Title: My Dark Vanessa
Author: Kate Elizabeth Russell
Publisher: Fourth Estate
Publication Date: 10th March 2020
ALL HE DID WAS FALL IN LOVE WITH ME AND THE WORLD TURNED HIM INTO A MONSTER.
Vanessa Wye was fifteen-years-old when she first had sex with her English teacher.
She is now thirty-two and in the storm of allegations against powerful men in 2017, the teacher, Jacob Strane, has just been accused of sexual abuse by another former student.
Vanessa is horrified by this news, because she is quite certain that the relationship she had with Strane wasn’t abuse. It was love. She’s sure of that.
Forced to rethink her past, to revisit everything that happened, Vanessa has to redefine the great love story of her life – her great sexual awakening – as rape. Now she must deal with the possibility that she might be a victim, and just one of many.
This book has been on my radar for months so I was interested to find out if it would live up to it’s advanced praise and it certainly did. My Dark Vanessa is not an easy book to read. It is dark and it is disturbing but it is also essential reading which will leave a lasting indelible impression on it’s readers. The book follows Vanessa both in the past, when she was 15 and had an intimate relationship with her english teacher, Jacob Strane and also in 2017 as a 32 year old woman in the midst of numerous allegations against powerful men and also against Strane himself.
My Dark Vanessa is incredibly complex in the way it portrays Vanessa’s story. I recently read an article in The Guardian featuring the author, Kate Elizabeth Russell and I think it gets straight to the point of what I think is so powerful about this book. Russell talks about not giving in to the pressure to create a ‘likeable victim’ (here is the article if you want to give it a read) which to be honest, Vanessa is not. Vanessa is difficult to warm to, stubborn and generally unsympathetic to abuse victims, all of which makes her character hard to empathise with. But the point is, why does a victim’s personality or likeability make any difference whatsoever to what has been done to her? It’s an interesting question and one I’ve been thinking about a lot since reading this book. I liked that My Dark Vanessa is entirely from Vanessa’s point of view and never crosses into the perpetrator’s psyche. Strane is a detestable man and his manipulation and grooming is so obvious to the reader, but Vanessa’s perspective shows us how insidiously clever men like him are in the way they make it seem like everything is the victim’s choice, assigning them the allusion of agency to lessen their own disgraceful behaviour in their minds. It is so crucial to witness this behaviour in a way that, whilst uncomfortable and anger-inducing, is also so very important.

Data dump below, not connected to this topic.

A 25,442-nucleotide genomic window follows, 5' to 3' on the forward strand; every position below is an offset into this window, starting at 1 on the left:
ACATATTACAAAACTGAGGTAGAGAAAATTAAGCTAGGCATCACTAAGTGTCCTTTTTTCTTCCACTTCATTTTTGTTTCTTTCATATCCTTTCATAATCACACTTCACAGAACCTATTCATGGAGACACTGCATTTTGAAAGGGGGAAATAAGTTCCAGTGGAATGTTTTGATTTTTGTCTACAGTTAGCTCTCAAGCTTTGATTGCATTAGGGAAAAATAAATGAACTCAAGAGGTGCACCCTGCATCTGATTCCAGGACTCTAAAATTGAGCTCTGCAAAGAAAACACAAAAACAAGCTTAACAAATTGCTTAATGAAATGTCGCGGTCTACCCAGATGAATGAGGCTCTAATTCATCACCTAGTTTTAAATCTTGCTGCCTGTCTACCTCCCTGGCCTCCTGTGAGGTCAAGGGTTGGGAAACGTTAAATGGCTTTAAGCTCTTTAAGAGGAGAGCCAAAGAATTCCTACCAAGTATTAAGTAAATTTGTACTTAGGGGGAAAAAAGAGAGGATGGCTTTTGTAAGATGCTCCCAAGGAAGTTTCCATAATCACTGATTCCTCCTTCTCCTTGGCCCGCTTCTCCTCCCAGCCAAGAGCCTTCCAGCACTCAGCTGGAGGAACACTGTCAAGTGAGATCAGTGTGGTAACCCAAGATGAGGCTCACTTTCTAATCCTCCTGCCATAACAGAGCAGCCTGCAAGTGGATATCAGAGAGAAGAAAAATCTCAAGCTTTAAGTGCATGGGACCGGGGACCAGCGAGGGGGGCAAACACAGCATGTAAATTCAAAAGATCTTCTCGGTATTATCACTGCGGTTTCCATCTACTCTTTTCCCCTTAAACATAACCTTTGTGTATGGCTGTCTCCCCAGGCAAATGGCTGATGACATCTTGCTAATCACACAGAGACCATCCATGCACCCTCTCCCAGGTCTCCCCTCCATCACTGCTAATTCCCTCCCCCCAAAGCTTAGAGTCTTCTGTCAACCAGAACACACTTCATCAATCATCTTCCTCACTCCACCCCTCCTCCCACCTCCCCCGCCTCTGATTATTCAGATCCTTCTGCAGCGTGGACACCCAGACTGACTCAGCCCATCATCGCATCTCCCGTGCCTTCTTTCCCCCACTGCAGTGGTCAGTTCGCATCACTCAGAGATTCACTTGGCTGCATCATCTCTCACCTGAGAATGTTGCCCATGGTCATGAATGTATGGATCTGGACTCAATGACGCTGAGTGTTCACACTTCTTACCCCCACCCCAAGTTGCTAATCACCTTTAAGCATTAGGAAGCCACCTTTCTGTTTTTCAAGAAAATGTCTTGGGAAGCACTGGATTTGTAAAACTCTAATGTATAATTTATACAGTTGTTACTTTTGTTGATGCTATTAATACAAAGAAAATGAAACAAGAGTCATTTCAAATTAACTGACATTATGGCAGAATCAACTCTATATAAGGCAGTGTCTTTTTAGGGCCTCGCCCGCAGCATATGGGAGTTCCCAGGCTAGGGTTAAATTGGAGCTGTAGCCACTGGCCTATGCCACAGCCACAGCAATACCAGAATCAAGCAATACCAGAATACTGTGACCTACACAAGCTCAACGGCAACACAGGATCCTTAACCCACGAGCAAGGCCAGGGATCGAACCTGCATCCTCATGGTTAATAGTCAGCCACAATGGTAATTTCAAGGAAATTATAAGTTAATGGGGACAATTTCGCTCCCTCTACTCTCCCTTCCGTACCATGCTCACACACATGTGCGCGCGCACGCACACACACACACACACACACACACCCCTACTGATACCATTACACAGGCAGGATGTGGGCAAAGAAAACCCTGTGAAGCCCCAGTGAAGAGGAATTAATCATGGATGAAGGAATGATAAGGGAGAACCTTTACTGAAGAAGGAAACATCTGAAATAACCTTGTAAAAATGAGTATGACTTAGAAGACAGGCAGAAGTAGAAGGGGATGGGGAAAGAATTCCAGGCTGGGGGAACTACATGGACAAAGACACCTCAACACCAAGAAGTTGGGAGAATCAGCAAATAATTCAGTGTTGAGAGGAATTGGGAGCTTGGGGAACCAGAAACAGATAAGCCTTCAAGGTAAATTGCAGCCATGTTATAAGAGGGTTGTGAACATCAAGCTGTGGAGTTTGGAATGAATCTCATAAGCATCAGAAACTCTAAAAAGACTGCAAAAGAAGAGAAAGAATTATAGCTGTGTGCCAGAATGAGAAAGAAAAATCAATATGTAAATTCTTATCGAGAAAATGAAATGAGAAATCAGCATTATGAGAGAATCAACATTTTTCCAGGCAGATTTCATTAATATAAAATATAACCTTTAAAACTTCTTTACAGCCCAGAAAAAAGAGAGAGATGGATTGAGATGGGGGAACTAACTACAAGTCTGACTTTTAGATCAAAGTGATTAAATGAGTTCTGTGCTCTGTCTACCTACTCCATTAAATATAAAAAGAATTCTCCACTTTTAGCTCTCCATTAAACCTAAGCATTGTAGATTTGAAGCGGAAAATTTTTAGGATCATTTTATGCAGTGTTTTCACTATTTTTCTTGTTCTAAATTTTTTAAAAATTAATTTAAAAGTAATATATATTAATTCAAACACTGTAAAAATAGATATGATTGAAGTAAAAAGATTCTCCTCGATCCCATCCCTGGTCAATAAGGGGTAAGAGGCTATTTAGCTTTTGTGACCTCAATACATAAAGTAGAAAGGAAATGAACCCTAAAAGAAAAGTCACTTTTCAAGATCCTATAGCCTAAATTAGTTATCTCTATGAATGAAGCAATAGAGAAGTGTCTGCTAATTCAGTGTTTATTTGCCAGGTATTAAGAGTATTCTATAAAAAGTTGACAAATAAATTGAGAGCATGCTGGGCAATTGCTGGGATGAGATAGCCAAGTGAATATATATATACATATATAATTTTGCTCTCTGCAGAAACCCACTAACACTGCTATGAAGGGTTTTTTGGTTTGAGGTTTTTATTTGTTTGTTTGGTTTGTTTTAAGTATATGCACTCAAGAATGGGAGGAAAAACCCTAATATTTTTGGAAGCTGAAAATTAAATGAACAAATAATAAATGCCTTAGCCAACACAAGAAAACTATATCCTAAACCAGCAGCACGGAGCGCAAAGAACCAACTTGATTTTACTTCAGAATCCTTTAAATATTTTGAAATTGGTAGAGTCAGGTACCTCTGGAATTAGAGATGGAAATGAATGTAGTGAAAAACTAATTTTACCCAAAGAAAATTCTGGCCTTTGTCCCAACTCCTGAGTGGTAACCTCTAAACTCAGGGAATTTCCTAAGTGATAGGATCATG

I could go on and on about how well written and nuanced My Dark Vanessa is but honestly I would just say – read it. It is so current, challenging and deserves a huge amount of praise and attention for starting a very difficult conversation.
I received this e-arc through Netgalley. My review is my own honest opinion.